Tag Archives: Micro Memoir

(363) Don’t Fence Me In

When I was a kid, my dad gave me a record player and two 78 RPM records that I could keep in my bedroom.  I listened to these records over and over again. One was Jimmy Durante and the other was a western artist — Gene Autry or Roy Rogers most likely. That record had my favorite song: “Don’t Fence Me In.”  This was before I was allowed to listen to my dad’s stereo kept in his bedroom, where I later played The Music Man cast album over and over again. That is, until the Beatles hit the scene.

But when I was 4 or 5 years old, “Don’t Fence Me In” –written by Cole Porter — was one I listened to again and again. It is the reason I love western music. I recently downloaded a whole album of western songs sung by Emmylou Harris, although sadly, she didn’t do “Don’t Fence Me In.” The main lyric of the song really spoke to me as a kid. It evokes a real sense of freedom; it goes beyond being a cowboy. I think it is about losing yourself in the natural world with nothing to stop you, certainly a favorite activity of mine.

Oh, give me land, lots of land under starry skies,
Don’t fence me in
Let me ride through the wide open country that I love,
Don’t fence me in
Let me be by myself in the evenin’ breeze
listen to the murmur of the cottonwood trees
Send me off forever but I ask you please,
Don’t fence me in

When I searched YouTube for the song, I was amazed at how many versions came up. Not just Gene and Roy, but Bing Crosby, the Killers, David Byrne, Ella Fitzgerald, Louis Armstrong, Harry Connick Jr, and Bob Hope with the Muppets. By far, my favorite is the Ella Fitzgerald version. Not only is her voice wonderfully smooth, but she sings the complete lyrics, which is rare. “Don’t Fence Me In” is a narrative about Cowboy Kelley, who at the beginning of the song is about to be carted off to jail. Thus, he begins to sing the song to the sheriff. Later, he is being roped into marriage by his sweetheart. Okay, a bit sexist and cliche, I suppose, but still…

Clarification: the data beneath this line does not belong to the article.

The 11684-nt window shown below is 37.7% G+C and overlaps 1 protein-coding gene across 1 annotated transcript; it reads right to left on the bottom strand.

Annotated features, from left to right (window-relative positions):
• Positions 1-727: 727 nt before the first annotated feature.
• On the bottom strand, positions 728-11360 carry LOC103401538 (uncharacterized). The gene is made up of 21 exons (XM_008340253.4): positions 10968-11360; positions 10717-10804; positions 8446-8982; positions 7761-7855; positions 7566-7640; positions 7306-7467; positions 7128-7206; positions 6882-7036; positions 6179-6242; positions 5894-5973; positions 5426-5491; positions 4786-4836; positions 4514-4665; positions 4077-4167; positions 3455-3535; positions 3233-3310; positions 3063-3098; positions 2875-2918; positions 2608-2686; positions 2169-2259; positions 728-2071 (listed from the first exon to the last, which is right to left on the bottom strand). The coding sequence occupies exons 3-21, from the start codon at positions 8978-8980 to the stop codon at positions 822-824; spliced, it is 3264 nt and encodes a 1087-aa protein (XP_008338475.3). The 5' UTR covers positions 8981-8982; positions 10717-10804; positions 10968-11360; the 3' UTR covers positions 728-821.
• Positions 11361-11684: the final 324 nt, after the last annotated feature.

Here is Ella’s version with lyrics. Listen for yourself and see if it doesn’t take you somewhere far away, where there are no fences and no one to straddle you into situations you don’t want to be in!

 

 

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(357) Twilight Wine

It began the day I bought Kind of Blue by Miles Davis. It was April 2000, and my life was very close to changing drastically, as our move to Florida was right around the corner.

On this particular Saturday I had picked up the Davis CD at a good sale price. I had no idea if I would like it — I had just heard many times that it was very good. It was twilight, and I took a glass of wine and decided just to sit in my upstairs room alone and listen to the music, while I watched the changing light out my window.

I cannot really explain what happened. I’ve often likened it to a religious experience. This jazz music, created in 1959, moved me deeply. But not in a way I can put my finger on. All I know is that when it was done, something had moved inside of me.

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I tried to recreate the experience, but once something like this happens, it is hard to ever reinvent the the feeling. I still love listening to Kind of Blue, but it is always in the shadow of that first time.

Then last weekend I was talking to my music teacher, Tom, about writing songs. We discussed writing music and writing lyrics, the processes involved. Then he mentioned Kind of Blue. “Those songs don’t need lyrics,” he said. “It is all said in the harmonics and melodies of the music.”

Tom had named what I had been unable to verbalize. I was so stunned by what he said, I couldn’t even respond. That was what I had experienced. It is in the music. Words are not needed.